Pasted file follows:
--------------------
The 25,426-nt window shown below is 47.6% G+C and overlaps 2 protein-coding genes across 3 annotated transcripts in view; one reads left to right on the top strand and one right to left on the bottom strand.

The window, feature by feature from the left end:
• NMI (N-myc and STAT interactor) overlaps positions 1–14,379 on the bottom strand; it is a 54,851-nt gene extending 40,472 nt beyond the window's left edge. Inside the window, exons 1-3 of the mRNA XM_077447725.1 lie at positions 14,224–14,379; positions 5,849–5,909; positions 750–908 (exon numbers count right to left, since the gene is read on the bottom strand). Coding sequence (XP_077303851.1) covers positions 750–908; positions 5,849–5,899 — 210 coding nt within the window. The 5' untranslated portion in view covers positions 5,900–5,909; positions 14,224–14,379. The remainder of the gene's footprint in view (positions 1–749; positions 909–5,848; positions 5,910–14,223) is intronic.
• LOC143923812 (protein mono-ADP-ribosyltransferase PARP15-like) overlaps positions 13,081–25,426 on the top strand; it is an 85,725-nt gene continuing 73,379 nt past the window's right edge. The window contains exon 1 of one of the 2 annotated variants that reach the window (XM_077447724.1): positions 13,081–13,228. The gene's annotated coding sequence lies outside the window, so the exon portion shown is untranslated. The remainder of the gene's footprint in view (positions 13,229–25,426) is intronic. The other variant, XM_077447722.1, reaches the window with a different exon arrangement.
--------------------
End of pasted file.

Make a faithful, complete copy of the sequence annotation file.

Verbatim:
The 25,426-nt window shown below is 47.6% G+C and overlaps 2 protein-coding genes across 3 annotated transcripts in view; one reads left to right on the top strand and one right to left on the bottom strand.

The window, feature by feature from the left end:
• NMI (N-myc and STAT interactor) overlaps positions 1–14,379 on the bottom strand; it is a 54,851-nt gene extending 40,472 nt beyond the window's left edge. Inside the window, exons 1-3 of the mRNA XM_077447725.1 lie at positions 14,224–14,379; positions 5,849–5,909; positions 750–908 (exon numbers count right to left, since the gene is read on the bottom strand). Coding sequence (XP_077303851.1) covers positions 750–908; positions 5,849–5,899 — 210 coding nt within the window. The 5' untranslated portion in view covers positions 5,900–5,909; positions 14,224–14,379. The remainder of the gene's footprint in view (positions 1–749; positions 909–5,848; positions 5,910–14,223) is intronic.
• LOC143923812 (protein mono-ADP-ribosyltransferase PARP15-like) overlaps positions 13,081–25,426 on the top strand; it is an 85,725-nt gene continuing 73,379 nt past the window's right edge. The window contains exon 1 of one of the 2 annotated variants that reach the window (XM_077447724.1): positions 13,081–13,228. The gene's annotated coding sequence lies outside the window, so the exon portion shown is untranslated. The remainder of the gene's footprint in view (positions 13,229–25,426) is intronic. The other variant, XM_077447722.1, reaches the window with a different exon arrangement.